Session 3: Find and Seek: building and preserving collections
Wednesday 5th July – 14.30-16.00
Chair: Heli Kautonen, Suomalaisen Kirjallisuuden Seura – Finnish Literature Society, Finland
3.1: Building and Processing Corpora from Archived Web Content
Presenter: Gyula Kalcsó, National Széchényi Library, Hungary
National Széchényi Library started its web archiving project in 2017 and it became a permanent service in 2020. Main harvest types are focusing on domain (.hu domain and related materials), various themes and major political, cultural, sports events. They started an event-based weekly harvest related to the Russian-Ukrainian conflict from 21 February 2022 from 75 news portals in Hungary and neighbouring countries. News collection is primarily based on categories and tags that are being used on the portals (currently 445 seed url: ). The collection is not public, however they have created a SolrWayback-based public search interface (https://ukrajnapublic.webharvest.oszk.hu/solrwayback/). With this service the full-text news is not available due to copyright reasons but there is a full-text search function, metadata and textual context can be also displayed.
Such thematic web research collections can provide an excellent basis and data set for various social science and humanities research. One of these uses is to build text corpora from the web content harvested, which can be analysed using natural language processing tools to produce rich data visualisations. The linguistically analysed texts could be a source for further research: discourse analysis, sentiment analysis and other analyses of interest to humanities and social science research. The Centre for Digital Humanities of the National Széchényi Library has built an experimental corpus of news material on the war in Ukraine to develop a methodology for building a corpus of texts from the web archive material.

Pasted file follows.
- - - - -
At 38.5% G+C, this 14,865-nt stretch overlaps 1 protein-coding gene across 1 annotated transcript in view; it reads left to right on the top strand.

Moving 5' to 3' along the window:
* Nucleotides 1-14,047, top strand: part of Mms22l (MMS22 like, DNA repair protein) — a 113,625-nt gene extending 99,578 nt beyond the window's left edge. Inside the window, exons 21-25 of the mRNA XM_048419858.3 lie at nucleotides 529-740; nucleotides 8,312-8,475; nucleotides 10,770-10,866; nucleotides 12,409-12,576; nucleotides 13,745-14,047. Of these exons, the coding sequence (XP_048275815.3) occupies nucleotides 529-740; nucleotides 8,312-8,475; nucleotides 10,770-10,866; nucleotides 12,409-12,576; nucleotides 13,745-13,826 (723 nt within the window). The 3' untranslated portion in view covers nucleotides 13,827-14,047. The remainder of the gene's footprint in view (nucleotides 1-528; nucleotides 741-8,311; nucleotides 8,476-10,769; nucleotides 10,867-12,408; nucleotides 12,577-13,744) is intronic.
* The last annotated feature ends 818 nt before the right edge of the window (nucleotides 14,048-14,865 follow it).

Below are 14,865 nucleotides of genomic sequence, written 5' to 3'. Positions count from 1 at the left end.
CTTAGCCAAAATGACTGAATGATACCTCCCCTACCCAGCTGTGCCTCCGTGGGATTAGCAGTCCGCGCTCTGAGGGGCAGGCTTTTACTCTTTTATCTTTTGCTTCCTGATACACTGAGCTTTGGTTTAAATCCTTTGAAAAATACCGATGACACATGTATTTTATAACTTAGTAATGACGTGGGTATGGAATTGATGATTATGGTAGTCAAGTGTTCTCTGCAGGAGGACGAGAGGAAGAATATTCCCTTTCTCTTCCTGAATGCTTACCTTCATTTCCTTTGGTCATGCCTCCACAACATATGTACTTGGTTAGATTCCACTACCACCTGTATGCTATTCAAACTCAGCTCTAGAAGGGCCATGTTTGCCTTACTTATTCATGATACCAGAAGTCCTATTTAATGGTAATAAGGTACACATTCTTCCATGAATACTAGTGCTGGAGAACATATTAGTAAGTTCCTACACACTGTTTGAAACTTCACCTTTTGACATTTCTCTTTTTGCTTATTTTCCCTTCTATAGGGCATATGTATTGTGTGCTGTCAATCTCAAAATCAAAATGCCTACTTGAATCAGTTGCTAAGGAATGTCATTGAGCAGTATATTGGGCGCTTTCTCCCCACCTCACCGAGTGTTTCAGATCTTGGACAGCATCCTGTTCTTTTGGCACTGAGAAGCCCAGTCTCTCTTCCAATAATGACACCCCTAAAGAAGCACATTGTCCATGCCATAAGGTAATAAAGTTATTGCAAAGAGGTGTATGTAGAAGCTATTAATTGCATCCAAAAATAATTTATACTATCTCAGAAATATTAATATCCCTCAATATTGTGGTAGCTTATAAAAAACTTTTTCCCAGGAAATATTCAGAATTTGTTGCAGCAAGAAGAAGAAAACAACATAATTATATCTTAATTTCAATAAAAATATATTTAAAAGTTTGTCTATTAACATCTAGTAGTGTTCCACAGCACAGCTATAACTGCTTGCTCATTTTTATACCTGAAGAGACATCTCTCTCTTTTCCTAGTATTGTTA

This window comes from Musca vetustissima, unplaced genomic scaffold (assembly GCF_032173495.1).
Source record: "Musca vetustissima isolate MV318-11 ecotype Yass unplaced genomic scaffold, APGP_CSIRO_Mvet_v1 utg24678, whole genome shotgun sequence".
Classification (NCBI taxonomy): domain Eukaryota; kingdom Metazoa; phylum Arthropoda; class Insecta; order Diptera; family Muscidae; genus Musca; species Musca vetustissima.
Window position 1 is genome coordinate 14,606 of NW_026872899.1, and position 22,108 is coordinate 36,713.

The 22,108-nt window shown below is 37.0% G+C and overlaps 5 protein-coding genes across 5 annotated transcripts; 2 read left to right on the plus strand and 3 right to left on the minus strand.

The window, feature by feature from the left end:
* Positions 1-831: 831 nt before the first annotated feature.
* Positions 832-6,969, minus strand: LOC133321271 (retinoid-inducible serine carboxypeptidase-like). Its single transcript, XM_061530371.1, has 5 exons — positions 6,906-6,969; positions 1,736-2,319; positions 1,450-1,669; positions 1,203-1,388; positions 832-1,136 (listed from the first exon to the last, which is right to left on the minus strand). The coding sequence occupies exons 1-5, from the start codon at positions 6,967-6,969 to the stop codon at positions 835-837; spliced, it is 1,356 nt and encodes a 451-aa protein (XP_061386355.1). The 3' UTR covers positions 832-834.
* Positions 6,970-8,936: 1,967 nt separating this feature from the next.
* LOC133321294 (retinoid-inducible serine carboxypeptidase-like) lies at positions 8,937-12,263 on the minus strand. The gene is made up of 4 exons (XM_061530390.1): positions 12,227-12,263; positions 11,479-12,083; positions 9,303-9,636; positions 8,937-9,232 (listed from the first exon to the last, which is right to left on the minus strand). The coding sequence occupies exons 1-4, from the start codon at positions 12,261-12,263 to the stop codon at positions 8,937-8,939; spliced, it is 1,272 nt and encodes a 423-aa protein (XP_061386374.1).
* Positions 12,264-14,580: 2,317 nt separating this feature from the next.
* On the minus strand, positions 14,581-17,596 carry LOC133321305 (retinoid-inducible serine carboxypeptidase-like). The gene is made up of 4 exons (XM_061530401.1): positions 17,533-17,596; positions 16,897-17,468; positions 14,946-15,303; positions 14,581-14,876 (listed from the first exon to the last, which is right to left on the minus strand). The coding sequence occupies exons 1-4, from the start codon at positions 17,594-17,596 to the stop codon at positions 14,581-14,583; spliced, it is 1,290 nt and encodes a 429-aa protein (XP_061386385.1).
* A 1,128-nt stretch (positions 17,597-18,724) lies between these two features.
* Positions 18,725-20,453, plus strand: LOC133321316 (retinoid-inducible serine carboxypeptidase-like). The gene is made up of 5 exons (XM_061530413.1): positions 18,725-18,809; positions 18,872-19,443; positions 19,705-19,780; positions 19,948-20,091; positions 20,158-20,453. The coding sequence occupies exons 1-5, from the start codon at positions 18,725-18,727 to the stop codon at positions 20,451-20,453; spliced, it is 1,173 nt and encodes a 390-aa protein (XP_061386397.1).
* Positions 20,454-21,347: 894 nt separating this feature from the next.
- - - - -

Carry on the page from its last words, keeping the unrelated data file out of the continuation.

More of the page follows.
The procedure is to extract the HTML from the WARC files using a Python library called WARCIO, then clean up the HTML code by removing the boilerplate with a Python tool called jusText to get a raw text. The resulting plain text is processed (broken down into sentences, tokens, got POS-tagged, be lemmatized, morphology analyzed and clarified) using a natural language processing toolchain, EMTSV, developed for Hungarian. The parsed text is processed in several ways, e.g. datasets are created that can be fed into Power BI software, which can be used to create various interactive reports, graphs and other data visualisations (available online on the Digital Humanities Centre platform).